Immuneering Corp. applies translational bioinformatics to drug development. Its biopharmaceutical therapeutic focus is oncologic and neurologic diseases.
The company has more than a decade of experience in translational bioinformatics that it believes allow it to generate superior insights into drug mechanisms of action and patient treatment responses. Immuneering has developed a disease-agnostic platform for human data, novel biology and chemistry, and translational planning to create and advance its wholly owned therapeutic pipeline.
The company starting its learning pathway helping large pharmaceutical companies understand the biological mechanisms behind some of their most successful medicines. Its technology relies on human patient data. Other computational approaches to drug discovery rely on cell lines, which are cultures of animal cells, but Immuneering’s analysis shows that, according to the company’s CEO, Ben Zeskind, “although some of the cell lines bear resemblance to tumours [for instance], there are a large number of patient tumours that look nothing like the cell lines genetically.” Today, its current development programs in oncology are focused on providing treatments for patients with solid tumors caused by mutations of the RAS/RAF/MEK/ERK pathway and other oncologic signaling pathways.
The company’s lead product candidate, IMM-1-104, is designed to be a highly selective dual-MEK inhibitor that further disrupts the kinase suppressor of RAS 1 and 2 for the treatment of advanced solid tumors in patients harboring RAS mutant tumors. It plans to submit an Investigational New Drug (IND) for IMM-1-104 to the U.S. Food and Drug Administration (FDA) in the first quarter of 2022. Furthermore, the company anticipates filing at least two additional INDs for our other oncology programs, one in each of 2023 and 2024.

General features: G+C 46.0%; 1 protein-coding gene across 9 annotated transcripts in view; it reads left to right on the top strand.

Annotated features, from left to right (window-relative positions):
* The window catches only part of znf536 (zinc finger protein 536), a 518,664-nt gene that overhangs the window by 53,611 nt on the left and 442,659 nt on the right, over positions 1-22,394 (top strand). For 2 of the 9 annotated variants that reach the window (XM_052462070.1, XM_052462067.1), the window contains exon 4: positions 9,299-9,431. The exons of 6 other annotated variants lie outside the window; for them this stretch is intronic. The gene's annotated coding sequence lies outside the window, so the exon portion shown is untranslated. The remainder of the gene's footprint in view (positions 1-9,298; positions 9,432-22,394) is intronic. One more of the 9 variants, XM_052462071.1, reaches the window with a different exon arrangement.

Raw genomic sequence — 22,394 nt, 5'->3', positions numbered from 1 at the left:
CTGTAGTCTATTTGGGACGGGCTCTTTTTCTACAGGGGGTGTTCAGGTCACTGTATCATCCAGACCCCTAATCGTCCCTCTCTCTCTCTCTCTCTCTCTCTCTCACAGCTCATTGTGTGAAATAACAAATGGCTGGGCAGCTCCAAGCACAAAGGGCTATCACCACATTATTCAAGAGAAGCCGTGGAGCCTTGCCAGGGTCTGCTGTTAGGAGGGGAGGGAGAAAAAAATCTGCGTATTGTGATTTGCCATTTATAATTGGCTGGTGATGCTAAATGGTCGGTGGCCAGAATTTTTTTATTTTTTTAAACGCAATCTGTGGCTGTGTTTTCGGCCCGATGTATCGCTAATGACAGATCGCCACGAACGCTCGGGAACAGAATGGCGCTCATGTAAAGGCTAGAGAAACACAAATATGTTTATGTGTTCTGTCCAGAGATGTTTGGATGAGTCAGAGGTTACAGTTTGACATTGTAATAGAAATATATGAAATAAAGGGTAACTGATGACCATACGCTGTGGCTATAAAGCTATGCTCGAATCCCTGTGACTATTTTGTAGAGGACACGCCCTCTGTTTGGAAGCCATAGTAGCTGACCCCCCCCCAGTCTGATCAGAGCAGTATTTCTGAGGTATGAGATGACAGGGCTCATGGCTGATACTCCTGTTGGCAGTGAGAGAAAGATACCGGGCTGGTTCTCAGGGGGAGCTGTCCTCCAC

Zeskind participated in the MIT $100K Entrepreneurship Competition (the $50K back then) and helped organize some of the MIT Enterprise Forum’s events around entrepreneurship.
“MIT has a unique culture around entrepreneurship,” Zeskind says. “There aren’t many organizations that encourage it and celebrate it the way MIT does. Also, the philosophy of the biological engineering department, of taking problems in biology and analyzing them quantitatively and systematically using principles of engineering, that philosophy really drives our company today.”
In one of the company’s first projects, Immuneering uncovered some of the mechanisms behind an early cancer immunotherapy developed by Bristol-Myers Squibb. In another, they studied the workings of Teva Pharmaceuticals’ drug for multiple sclerosis.
As Immuneering continued working on successful drugs, they began to notice some counterintuitive patterns.
“A lot of the conventional wisdom is to focus on DNA,” Zeskind says. “But what we saw over and over across many different projects was that transcriptomics, or which genes are turned on when — something you measure through RNA levels — was the thing that was most frequently informative about how a drug was working. That ran counter to conventional wisdom.”
In 2018, as Immuneering continued helping companies appreciate that idea in drugs that were already working, it decided to start developing medicines designed from the start to go after disease signals.
In January, Immuneering closed an oversubscribed $62m Series B round. The financing was led by Cormorant Asset Management. Surveyor Capital, Rock Springs Capital, as well as funds and accounts managed by BlackRock and Perceptive Advisors, among others, also participated in the round.
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